“How old is the pool?” I asked. “When was the roof replaced?” I enjoyed asking questions. I was playing a role: prospective home buyer. And prospective home buyer is one step up from renter.
“Are you going to have another open house?” I asked. “I’d like my husband to see it.”
“Next Sunday,” she said, handing me her card.
On the way home, my head rang, my fingertips vibrated. I was a bell that had been struck… hard. We would rip out the blue carpet, paint the kitchen cabinets, put in hardwood floors. I had forgotten all about the price tag because this was a fantasy and in a fantasy you may ignore whatever you like. But the closer I got to our apartment, the more I realized there were a few things I couldn’t ignore. A fixer upper would be a hard sell. My husband was not interested in hammers and nails. Ripping out old carpet was not his idea of an adventure. Worse, he despised suburbia and although the house was only a six-minute drive from downtown Sacramento, I knew that he would count every minute against it.
Ultimately, those were aspects we could negotiate. What we couldn’t negotiate was the nature of home ownership itself. Like marriage, a house is a commitment and a choice. Choosing to live here means that you decided not to live there, and in my husband’s case, there was Boston, his ideal city. Renting made him a Californian by default, but buying would make him one by choice. It was like having to give up citizenship. It was a lot to ask.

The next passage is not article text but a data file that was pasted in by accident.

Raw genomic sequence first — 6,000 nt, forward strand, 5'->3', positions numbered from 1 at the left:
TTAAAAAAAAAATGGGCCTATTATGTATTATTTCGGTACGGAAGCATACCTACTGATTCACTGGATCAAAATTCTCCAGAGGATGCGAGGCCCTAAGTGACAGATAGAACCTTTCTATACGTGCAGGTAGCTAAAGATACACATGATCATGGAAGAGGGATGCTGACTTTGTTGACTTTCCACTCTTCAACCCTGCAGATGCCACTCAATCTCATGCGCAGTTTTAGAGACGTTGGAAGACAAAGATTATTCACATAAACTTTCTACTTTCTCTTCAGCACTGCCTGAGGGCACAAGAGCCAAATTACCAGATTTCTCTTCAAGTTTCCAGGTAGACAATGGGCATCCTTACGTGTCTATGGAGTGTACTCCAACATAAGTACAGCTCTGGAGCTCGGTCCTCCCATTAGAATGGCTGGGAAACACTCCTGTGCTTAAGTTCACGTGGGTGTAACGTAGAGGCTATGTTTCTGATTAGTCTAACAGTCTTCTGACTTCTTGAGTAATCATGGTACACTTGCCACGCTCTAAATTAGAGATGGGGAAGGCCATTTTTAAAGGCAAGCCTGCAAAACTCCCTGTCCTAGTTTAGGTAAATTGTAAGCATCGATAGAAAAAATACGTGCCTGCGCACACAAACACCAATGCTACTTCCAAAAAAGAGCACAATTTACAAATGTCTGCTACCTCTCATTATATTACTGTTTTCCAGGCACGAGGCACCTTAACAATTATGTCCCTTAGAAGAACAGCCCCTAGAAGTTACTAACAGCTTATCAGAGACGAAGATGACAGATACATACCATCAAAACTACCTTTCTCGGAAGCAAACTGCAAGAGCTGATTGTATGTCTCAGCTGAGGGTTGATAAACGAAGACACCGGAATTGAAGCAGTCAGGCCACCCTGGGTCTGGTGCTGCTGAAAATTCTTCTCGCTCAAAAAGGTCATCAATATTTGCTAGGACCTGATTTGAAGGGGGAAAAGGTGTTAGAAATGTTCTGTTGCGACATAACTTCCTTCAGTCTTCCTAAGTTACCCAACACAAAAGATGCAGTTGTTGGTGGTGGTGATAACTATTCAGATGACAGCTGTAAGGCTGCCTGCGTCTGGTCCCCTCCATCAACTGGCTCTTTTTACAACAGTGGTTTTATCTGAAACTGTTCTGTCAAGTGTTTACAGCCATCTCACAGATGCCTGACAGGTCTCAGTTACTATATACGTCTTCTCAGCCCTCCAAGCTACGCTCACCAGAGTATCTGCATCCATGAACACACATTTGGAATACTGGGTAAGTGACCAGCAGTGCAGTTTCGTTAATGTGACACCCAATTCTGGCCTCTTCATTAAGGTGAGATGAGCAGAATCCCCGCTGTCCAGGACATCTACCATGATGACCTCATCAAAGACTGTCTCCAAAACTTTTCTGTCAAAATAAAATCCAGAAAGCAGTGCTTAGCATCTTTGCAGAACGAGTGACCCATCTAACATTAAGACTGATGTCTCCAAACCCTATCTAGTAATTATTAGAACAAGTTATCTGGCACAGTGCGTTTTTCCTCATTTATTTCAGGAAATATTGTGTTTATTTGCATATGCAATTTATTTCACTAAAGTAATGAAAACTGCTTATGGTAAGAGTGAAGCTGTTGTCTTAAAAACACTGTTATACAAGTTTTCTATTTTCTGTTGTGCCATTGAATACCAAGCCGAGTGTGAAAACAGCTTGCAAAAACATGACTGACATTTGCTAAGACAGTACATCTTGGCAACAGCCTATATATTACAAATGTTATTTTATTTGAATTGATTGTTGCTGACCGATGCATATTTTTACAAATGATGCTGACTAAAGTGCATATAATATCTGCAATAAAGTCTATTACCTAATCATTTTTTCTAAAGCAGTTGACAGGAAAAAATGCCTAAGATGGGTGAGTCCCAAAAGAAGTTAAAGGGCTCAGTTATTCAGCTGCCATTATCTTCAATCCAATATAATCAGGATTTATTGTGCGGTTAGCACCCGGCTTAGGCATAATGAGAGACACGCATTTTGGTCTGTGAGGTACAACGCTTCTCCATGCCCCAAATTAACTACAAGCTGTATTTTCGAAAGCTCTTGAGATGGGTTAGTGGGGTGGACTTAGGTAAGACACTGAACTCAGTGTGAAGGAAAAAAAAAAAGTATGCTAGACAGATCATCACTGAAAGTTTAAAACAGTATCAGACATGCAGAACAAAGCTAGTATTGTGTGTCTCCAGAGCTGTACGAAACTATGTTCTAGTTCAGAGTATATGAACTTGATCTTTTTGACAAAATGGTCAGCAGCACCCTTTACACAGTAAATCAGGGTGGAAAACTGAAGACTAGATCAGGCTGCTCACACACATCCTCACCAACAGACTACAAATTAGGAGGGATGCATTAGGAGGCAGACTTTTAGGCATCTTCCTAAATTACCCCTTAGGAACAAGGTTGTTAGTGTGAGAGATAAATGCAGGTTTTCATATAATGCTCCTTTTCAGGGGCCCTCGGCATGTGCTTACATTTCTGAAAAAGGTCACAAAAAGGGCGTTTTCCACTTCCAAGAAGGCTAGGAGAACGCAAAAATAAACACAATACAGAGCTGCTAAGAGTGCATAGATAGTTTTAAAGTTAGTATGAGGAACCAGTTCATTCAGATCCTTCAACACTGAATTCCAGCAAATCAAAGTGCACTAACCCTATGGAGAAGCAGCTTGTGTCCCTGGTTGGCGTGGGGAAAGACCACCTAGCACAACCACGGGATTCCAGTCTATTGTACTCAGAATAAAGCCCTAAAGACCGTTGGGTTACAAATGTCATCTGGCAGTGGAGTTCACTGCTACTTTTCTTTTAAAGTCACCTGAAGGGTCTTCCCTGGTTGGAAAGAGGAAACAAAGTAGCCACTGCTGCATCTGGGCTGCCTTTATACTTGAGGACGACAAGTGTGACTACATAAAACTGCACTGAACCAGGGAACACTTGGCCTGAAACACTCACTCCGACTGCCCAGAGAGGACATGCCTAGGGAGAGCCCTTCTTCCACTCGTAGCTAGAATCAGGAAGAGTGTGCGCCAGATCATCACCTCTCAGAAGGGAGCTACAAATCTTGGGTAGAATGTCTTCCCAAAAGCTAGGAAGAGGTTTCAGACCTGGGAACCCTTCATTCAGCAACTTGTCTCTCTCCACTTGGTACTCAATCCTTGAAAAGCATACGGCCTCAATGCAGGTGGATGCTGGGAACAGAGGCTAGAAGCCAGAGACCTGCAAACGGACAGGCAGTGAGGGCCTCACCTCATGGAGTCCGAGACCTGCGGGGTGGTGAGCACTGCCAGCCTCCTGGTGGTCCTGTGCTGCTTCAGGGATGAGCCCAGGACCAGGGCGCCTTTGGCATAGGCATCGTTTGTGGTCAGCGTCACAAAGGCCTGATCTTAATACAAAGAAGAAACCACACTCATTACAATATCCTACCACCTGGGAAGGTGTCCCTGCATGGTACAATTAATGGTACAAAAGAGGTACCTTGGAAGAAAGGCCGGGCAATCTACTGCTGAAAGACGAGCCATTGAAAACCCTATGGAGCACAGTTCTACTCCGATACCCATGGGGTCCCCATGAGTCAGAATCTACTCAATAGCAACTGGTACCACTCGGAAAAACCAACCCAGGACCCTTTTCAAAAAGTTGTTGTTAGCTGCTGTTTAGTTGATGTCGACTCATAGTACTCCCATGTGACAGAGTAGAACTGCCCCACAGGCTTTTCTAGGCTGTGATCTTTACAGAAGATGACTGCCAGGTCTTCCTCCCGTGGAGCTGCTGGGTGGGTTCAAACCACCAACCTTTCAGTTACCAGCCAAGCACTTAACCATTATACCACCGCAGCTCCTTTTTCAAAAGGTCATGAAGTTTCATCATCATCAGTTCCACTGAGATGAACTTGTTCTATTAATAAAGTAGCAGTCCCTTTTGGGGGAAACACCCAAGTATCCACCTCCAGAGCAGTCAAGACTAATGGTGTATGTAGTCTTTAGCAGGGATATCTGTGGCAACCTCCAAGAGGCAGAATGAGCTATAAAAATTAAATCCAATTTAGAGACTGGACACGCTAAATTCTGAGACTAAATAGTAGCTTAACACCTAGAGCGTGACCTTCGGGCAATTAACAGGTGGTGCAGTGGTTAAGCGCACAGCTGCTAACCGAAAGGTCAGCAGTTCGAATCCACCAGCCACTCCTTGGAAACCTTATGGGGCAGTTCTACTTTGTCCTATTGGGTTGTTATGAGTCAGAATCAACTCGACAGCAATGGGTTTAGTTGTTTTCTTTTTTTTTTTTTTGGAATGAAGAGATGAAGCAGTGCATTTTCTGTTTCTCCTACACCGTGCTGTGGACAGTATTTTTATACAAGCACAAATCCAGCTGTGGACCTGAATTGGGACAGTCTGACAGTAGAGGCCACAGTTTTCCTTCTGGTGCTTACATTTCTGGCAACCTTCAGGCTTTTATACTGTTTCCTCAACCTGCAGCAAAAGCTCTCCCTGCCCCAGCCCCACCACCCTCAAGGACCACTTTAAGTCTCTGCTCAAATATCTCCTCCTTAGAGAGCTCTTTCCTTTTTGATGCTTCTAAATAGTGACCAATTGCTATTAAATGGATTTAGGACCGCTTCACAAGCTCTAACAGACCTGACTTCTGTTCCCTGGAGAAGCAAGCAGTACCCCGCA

Just keep an open mind, I told him on the following Sunday as we drove to the old man’s house. We stepped out of the car. It was an overcast, windy day and in that dull light, the magic was gone and the place looked depressing. Or maybe it was the way he stalked around the rooms, his hands shoved in his pockets. He did not bother to test the toilets or open the closets. I had not warned him about the blue carpeting and when we came to that room, he stopped cold.
“We’ll rip out the carpet,” I said. “I’ll bet there are hardwood floors underneath.”
He stared at me in disbelief, his eyebrows arched dramatically, the universal male expression for, “Woman, are you crazy?”
And then I thought about how I had married a man who had no skills as a handyman and even worse, had no desire to acquire those skills. It would not be like those home shows where the young couple buys a crumbling dump and through trial and error transforms it into a showcase. It would not be This Old House or The Ol’ Yankee Workshop, either. That was a fantasy I would have to shelve. No matter. I had retired many a fantasy over the years and there was always another one to take its place.